Unprecedented global collaboration at ILO Committee 2 to combat racism in the workplace. In a historic session, Committee 2 of the International Labour Organization (ILO 2) brought together representatives of thirty-three States to address the pressing problem of racism in the workplace. Chaired by Adrienne Husny, Grace Baylis and Selma Surieux, the committee sought solutions to combat racism and challenge gender stereotypes in the third sector.

The committee, made up of influential nations such as the US, China and the UK, recognised the urgent need to act on the alarming rise in workplace discrimination on the basis of ethnicity. The resolution, spearheaded by spokespersons from Sweden, received significant support from co-signatories such as Germany, Saudi Arabia and Australia.

Committee members underlined the fundamental importance of fostering an inclusive work environment, where diversity is not only accepted but celebrated. Interventions by several delegates reiterated the sentiment that discrimination in the workplace is an impediment to social justice and sustainable world peace.

One aspect of the resolution that attracted particular attention was the creation of a supervisory body within the ILO. This body would play a crucial role in gathering information, developing international guidelines to protect complainants and conducting statistical tests on companies to analyse their responses to discrimination problems.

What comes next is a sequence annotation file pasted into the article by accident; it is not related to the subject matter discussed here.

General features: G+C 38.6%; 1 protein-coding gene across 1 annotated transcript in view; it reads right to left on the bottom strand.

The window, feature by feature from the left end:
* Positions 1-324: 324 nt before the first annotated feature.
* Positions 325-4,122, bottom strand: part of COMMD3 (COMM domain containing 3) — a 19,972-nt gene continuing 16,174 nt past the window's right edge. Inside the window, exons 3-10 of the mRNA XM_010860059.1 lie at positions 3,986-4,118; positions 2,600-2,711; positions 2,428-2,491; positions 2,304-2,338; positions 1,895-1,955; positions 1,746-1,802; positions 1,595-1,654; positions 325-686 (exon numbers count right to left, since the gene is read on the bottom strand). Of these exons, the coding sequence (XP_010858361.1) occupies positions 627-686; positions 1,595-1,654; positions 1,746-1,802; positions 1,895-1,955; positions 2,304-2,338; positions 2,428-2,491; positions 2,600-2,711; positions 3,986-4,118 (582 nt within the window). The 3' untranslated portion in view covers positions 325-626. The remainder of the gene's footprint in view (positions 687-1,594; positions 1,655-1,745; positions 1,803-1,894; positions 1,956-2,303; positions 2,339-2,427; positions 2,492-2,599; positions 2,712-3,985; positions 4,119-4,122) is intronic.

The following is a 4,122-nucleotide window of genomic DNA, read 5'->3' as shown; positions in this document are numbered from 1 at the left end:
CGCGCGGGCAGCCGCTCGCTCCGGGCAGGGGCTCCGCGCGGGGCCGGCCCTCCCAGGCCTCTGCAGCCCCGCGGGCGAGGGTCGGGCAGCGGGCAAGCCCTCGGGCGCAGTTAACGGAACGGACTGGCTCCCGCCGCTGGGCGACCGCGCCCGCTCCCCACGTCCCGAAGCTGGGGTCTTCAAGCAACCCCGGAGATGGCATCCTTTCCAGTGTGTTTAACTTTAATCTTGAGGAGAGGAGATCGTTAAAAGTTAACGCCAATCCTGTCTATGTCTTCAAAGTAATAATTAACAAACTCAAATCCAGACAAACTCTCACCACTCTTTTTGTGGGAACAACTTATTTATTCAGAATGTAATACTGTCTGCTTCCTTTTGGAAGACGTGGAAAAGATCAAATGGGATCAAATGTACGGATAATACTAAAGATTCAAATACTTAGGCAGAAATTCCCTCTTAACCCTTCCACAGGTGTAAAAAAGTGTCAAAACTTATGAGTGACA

One of the innovative aspects of the resolution is the call for large companies to be transparent about the ethnic pay gap. Companies with more than 250 employees are encouraged to disclose pay differentials, and could be fined if the difference exceeds 10%. The resolution also calls for the creation of a commission to annually assess the extent of racism in the workplace, on a global scale.

In addition to calling for sanctions against perpetrators of verbal or non-verbal racist attacks, the commission also aims to change the organisational culture by promoting non-discriminatory training programmes and mechanisms to ensure equal access to promotion.

This resolution by ILO Committee 2 is not simply a response to a problem, but a bold statement in favour of a future that celebrates diversity and where all people, regardless of their background, can thrive in a fair and equitable working environment. 

Léa Mongenot and Kenza Zaulfikaraly